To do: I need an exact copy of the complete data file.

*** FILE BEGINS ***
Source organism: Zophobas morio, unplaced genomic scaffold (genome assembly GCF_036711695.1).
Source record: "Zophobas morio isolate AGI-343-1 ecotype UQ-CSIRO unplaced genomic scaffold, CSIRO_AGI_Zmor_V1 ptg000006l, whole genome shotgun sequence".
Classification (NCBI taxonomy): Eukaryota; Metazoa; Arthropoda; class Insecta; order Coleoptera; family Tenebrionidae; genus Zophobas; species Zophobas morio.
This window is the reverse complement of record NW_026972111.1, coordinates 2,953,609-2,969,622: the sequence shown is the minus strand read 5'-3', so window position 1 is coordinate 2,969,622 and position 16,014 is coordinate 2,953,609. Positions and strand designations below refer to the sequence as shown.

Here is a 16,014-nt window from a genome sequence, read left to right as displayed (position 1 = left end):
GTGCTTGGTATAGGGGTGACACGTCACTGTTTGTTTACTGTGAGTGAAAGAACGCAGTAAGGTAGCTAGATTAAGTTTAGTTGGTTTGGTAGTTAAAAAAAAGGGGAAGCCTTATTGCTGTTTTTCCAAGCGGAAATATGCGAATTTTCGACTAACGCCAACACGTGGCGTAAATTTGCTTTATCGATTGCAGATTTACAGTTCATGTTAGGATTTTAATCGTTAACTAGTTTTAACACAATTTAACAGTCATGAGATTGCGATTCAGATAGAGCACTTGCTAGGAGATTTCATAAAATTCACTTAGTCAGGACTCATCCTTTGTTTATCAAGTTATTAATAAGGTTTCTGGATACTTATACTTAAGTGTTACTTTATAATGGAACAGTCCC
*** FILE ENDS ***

Source organism: Zophobas morio, unplaced genomic scaffold (genome assembly GCF_036711695.1).
Source record: "Zophobas morio isolate AGI-343-1 ecotype UQ-CSIRO unplaced genomic scaffold, CSIRO_AGI_Zmor_V1 ptg000006l, whole genome shotgun sequence".
Classification (NCBI taxonomy): Eukaryota; Metazoa; Arthropoda; class Insecta; order Coleoptera; family Tenebrionidae; genus Zophobas; species Zophobas morio.
This window is the reverse complement of record NW_026972111.1, coordinates 2,953,609-2,969,622: the sequence shown is the minus strand read 5'-3', so window position 1 is coordinate 2,969,622 and position 16,014 is coordinate 2,953,609. Positions and strand designations below refer to the sequence as shown.

Here is a 16,014-nt window from a genome sequence, read left to right as displayed (position 1 = left end):
GTGCTTGGTATAGGGGTGACACGTCACTGTTTGTTTACTGTGAGTGAAAGAACGCAGTAAGGTAGCTAGATTAAGTTTAGTTGGTTTGGTAGTTAAAAAAAAGGGGAAGCCTTATTGCTGTTTTTCCAAGCGGAAATATGCGAATTTTCGACTAACGCCAACACGTGGCGTAAATTTGCTTTATCGATTGCAGATTTACAGTTCATGTTAGGATTTTAATCGTTAACTAGTTTTAACACAATTTAACAGTCATGAGATTGCGATTCAGATAGAGCACTTGCTAGGAGATTTCATAAAATTCACTTAGTCAGGACTCATCCTTTGTTTATCAAGTTATTAATAAGGTTTCTGGATACTTATACTTAAGTGTTACTTTATAATGGAACAGTCCC